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If the first-ever YOG mixed team archery event is anything to go by, then the event – which sees male and female archers competing together – is sure to add plenty of drama and excitement to the Olympic programme when it makes its debut at the Olympic Games Tokyo 2020.
Seven years ago, the event was held for the first time at the YOG Singapore 2010, and provided athletes and fans alike with many highlights. In line with the innovative nature of the YOG, the competition didn’t just feature mixed gender teams – it also added an international twist by pairing archers from different nationalities.
With teams based on their ranking scores in the individual events, a closely-fought contest was guaranteed, as archers from different countries came together for the first time to challenge for medals alongside each other, epitomising the spirit of the YOG.
“Some [athletes] have met before but a lot of them haven't,” said Australian coach Peter Feeny during the YOG. “But after this they will have friends for life. This is what the Youth Olympic Games are all about.”
Among those to form a successful partnership were Singapore’s Abdud Dayyan Jaffar and Turkey’s Bengunhan Elif Unsal. To the delight of the host nation’s fans, the duo qualified for the bronze medal match, where they faced Miriam Alarcon from Spain and Emdadul Haque Milon from Bangladesh.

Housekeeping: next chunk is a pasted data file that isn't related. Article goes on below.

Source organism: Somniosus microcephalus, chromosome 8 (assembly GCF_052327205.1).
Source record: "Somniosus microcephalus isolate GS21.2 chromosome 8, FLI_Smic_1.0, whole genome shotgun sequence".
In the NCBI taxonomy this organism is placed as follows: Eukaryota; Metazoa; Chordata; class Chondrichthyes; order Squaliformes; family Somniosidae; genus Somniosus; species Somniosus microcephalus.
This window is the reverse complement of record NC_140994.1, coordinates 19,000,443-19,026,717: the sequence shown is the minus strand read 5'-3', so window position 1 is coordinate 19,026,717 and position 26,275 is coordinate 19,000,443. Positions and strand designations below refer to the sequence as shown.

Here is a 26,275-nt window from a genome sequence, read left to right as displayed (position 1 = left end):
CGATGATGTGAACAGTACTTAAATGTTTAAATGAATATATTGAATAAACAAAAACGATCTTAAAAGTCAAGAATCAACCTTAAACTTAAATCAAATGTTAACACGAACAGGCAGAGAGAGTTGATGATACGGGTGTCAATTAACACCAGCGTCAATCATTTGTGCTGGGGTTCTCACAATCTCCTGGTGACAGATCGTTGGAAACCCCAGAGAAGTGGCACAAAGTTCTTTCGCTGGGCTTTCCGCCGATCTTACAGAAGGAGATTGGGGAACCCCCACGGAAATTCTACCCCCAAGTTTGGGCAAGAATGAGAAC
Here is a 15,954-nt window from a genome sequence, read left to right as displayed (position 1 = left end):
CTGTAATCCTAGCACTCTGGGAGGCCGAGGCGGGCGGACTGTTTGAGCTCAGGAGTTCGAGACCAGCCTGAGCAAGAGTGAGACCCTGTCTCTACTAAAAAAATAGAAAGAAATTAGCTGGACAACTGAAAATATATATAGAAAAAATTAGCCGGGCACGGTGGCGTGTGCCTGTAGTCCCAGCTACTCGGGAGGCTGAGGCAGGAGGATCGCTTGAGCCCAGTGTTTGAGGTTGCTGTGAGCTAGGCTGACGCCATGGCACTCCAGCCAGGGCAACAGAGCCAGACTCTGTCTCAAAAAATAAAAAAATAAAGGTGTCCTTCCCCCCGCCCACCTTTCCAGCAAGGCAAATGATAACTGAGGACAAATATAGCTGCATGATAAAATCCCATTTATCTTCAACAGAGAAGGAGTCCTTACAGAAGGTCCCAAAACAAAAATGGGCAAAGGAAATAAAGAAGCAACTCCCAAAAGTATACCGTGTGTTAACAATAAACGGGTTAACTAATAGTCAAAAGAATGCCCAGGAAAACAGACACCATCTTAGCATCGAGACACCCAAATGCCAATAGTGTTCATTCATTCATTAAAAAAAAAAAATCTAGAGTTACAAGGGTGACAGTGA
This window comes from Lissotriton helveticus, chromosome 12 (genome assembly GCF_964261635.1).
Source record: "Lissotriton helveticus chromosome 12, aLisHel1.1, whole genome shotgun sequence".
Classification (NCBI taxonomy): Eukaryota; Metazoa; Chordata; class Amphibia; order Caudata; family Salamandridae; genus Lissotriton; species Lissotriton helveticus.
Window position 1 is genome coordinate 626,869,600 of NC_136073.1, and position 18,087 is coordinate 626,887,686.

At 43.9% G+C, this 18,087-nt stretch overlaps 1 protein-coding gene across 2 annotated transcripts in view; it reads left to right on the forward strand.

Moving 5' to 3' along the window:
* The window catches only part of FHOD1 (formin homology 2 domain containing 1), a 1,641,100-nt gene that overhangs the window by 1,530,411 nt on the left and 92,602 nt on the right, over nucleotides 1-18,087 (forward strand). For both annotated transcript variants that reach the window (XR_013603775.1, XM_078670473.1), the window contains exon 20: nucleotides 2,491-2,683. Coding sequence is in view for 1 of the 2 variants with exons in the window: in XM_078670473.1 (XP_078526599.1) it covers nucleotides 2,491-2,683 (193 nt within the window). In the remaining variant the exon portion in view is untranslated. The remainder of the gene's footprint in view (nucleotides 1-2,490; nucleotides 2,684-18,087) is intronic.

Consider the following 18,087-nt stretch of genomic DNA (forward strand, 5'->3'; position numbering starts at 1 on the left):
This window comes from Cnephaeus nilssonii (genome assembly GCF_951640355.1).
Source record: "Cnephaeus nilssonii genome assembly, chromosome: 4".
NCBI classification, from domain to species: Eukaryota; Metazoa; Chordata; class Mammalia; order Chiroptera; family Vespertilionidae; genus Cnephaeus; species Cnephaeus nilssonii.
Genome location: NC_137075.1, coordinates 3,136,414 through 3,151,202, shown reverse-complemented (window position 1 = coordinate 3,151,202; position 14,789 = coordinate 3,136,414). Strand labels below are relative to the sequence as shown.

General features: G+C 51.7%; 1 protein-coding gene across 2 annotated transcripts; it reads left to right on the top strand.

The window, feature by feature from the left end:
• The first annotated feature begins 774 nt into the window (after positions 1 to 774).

With the contest tied at 5-5 after five sets, Jaffar withstood the pressure of a tense shoot-off in front of a vocal home crowd to hit a perfect 10 with his final arrow, securing the bronze medal in dramatic fashion.
“When I went to shoot I was already thinking I would be the loser, but I shot it really well,” said Jaffar afterwards. “I didn't expect too much going into this competition, so I am really happy and excited.”
The gold medal match proved to be a similarly tight affair in the opening sets, as Anton Karoukin, of Belarus, and Gloria Filippi, of Italy, paired off against Greece’s Zoi Paraskevopoulou and Slovenia’s Gregor Rajh.
With the scores deadlocked at 3-3 after three sets, Filippi and Karoukin edged away from their opponents with some inspired arrows, hitting four 10s and four nines in the last two sets to secure a 7-3 victory.
“I feel lots of new emotions,” said Filippi afterwards. “It was a dream.”
“It was very cool and exciting to win gold,” added Karoukin. “The competition was difficult, the level was high, and all were tough rivals.”
But while Karoukin and Filippi left Singapore with the gold medals, all of the archers went home having enjoyed the unique experience of mixed team archery.
“It was fascinating,” said Iran’s Yasaman Shirian. “It didn't matter whether you came first or last because you were enjoying being with another person. The best part is making good friends with people from other countries.”